More notable components include a C&R Racing Denso 48mm core aluminum radiator with integrated cooling for the engine oil and power steering, Holley tall cast-aluminum valve covers, and custom air cleaner housing by Sled Alley. It all sparks to life through Chevrolet Performance coils and sensors driven by a Holley Dominator ECU. Spent gasses dump through a set of custom-designed and fabricated 304 stainless steel Hooker BlackHeart headers and 3-inch exhaust with X-pipe by Doug Marino, Senior Exhaust Engineer at Holley (these headers and exhaust are now available from Holley). The goods push rearward through a TREMEC T-56 Magnum six-speed trans assembled by D&D packing a Centerforce DYAD clutch disc. It’s supported by a custom-designed and fabricated trans crossmember by Tom, who also engineered the hydraulic clutch pedal geometry and pedal in CAD, with the final link to a driveshaft by Dynotech.
From DSE, the car was then brought to Matt Gurjack at Sled Alley Hot Rods in Detroit to have the team get busy adding endless details to the build, starting with the flawless execution of the engine bay. Working with Tom, they reworked the original radiator top plate to accommodate the C&R radiator, retained the factory RS diagonal bracing, stripped and replated all the hardware in a factory zinc coating, and completed all the plumbing. Tom, having seen plenty of Pro Touring second-gens that had worn through their inner fenders due to extreme use decided to avoid that situation by crafting his own custom bucks to form new ones. To take on the job, he first removed the front springs to compress the suspension, allowing adequate clearance for its full articulation and lock-to-lock steering range. The panel forming was then handed over to his son Blake who built hammer forms and shapes to craft the new inner fenders from steel, making them look factory perfect.
The Sled Alley team then stripped the car clean and began the restoration process by metal finishing the body and setting all the gaps to perfection. Per Matt, the second-gen body was the “cleanest and most original factory sheetmetal he had ever worked with” requiring no damage repairs, only the deletion of a few of the factory insignias (four of the original nine) to get the desired look. In deciding on a color, Tom wanted to achieve a subtle look with a hint of elegance, so he decided on a coating of late-model Porsche Platinum Silver Metallic. To lay down the vibe he enlisted the skills of Paul and Joe VanNus and team at Dutchboys Hot Rods of Kalamazoo, Michigan, to complete the bodywork, make everything razor sharp, and spray the PPG Envirobase basecoat and Glamour clearcoat, bringing it all to life.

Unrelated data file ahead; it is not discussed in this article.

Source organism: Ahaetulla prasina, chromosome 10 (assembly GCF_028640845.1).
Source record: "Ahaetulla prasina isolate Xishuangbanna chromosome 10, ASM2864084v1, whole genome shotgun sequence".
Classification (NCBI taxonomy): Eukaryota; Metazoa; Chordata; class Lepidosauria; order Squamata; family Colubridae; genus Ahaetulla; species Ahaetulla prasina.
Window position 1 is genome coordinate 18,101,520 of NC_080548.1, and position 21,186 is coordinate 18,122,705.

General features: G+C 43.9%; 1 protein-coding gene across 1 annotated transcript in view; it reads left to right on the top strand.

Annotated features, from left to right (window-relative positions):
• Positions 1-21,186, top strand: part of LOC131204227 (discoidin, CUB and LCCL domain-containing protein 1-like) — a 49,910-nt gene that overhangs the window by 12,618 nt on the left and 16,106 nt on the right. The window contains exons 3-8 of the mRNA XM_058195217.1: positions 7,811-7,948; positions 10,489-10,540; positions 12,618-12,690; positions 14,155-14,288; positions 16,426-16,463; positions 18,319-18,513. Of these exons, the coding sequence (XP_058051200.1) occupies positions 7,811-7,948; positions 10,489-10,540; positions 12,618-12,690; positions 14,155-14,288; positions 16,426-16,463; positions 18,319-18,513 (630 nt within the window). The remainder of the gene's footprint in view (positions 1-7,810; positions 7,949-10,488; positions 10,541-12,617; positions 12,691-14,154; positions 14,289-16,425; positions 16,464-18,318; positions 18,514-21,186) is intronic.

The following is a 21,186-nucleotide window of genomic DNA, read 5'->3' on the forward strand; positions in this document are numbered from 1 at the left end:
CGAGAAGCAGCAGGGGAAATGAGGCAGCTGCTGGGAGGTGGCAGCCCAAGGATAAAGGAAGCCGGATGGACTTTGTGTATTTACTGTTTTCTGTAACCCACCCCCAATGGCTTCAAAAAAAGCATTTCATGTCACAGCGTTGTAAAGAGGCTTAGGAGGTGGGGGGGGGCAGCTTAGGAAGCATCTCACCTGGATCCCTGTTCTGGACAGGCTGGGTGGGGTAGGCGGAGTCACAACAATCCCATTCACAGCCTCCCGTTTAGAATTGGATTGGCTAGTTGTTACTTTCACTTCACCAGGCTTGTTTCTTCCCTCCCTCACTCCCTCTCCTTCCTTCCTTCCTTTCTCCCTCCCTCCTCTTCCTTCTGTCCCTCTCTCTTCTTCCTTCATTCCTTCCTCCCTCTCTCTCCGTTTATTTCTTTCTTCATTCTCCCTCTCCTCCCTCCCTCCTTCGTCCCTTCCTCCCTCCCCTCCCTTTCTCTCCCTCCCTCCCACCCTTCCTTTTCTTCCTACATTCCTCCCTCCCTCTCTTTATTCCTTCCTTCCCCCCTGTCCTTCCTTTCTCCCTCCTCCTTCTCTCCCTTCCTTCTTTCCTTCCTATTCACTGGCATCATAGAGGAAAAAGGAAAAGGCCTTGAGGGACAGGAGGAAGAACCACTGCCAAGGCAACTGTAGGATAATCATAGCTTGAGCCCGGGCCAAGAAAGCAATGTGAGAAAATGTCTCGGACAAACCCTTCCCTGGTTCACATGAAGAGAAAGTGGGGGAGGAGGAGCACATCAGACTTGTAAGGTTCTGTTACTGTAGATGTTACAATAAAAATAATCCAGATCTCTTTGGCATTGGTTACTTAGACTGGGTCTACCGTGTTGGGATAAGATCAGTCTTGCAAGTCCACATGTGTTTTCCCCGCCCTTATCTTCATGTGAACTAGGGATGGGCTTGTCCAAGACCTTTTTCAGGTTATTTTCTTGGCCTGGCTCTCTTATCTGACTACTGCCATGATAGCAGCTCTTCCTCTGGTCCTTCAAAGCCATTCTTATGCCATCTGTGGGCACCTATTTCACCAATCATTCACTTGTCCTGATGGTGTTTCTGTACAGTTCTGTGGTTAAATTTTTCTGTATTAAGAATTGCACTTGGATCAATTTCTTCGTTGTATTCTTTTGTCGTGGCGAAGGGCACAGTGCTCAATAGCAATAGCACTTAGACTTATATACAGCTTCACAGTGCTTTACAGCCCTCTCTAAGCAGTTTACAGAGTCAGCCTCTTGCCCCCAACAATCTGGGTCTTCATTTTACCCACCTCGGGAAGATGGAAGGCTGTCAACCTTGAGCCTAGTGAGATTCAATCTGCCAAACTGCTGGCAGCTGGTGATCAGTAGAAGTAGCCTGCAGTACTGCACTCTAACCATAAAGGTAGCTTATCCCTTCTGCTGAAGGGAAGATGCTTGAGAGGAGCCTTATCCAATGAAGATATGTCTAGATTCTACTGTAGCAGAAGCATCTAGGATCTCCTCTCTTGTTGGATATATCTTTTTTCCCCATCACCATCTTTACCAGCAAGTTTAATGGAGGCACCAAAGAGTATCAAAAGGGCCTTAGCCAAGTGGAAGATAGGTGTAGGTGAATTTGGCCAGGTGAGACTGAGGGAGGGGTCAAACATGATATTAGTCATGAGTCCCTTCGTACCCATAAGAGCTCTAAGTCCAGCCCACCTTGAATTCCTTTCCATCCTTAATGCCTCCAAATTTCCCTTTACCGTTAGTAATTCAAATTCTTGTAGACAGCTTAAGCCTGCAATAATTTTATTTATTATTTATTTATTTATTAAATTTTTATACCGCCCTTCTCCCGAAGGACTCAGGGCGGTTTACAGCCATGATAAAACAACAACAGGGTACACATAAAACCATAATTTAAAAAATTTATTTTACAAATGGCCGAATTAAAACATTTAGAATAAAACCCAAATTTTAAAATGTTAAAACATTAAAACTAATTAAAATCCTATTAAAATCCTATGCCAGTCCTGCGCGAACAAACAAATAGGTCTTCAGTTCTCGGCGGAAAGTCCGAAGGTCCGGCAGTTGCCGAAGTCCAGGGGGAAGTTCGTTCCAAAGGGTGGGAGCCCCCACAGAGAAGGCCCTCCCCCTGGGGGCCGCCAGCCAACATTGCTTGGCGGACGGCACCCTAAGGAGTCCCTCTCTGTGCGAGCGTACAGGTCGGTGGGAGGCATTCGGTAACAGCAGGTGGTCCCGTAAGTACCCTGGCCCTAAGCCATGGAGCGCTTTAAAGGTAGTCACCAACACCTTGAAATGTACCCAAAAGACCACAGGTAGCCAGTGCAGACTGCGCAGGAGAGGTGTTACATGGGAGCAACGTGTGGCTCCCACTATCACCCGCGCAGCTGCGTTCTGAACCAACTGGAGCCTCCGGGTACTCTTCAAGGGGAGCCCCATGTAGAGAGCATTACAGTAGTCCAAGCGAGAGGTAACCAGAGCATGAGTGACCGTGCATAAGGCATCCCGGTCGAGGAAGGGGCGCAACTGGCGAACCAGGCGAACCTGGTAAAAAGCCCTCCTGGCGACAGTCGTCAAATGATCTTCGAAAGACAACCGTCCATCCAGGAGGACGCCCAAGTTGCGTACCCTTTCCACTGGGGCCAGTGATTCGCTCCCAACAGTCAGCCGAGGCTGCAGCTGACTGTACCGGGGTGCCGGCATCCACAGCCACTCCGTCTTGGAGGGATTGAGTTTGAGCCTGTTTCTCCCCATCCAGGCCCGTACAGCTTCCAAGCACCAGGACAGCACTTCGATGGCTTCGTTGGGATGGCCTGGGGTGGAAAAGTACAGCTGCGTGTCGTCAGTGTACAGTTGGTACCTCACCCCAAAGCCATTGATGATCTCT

Inside the car is all business, starting with the factory dash updated with a custom gauge panel by Holley Design Engineer Greg Whittle and meticulously painted by Holley Engineering Technician Luke Embry to cradle a bevy of Holley EFI gauges to monitor the vitals. A MOMO steering wheel keeps it all on course while Vintage Air cools the cabin and shifts move through a Hurst stick. Sled Alley continued on by adding Recaro racing seats and Schroth Racing harnesses, updated door panels, carpet, and fully custom wiring that was completely hand strung. Cool bits include a custom radio delete panel and custom-fitted panels by Sled Alley and wrapped interior panels by SPC Interiors along with a DSE rollcage and custom trans hump by Blake.
This is truly a car that will stand the test of time with its tradition intact combined with cutting-edge performance in a package that embraces the best union of looks, handling, acceleration, and braking. We know that Tom will exercise it on both the street and track, and to us that’s the best of both worlds!
Photography by Robert McGaffin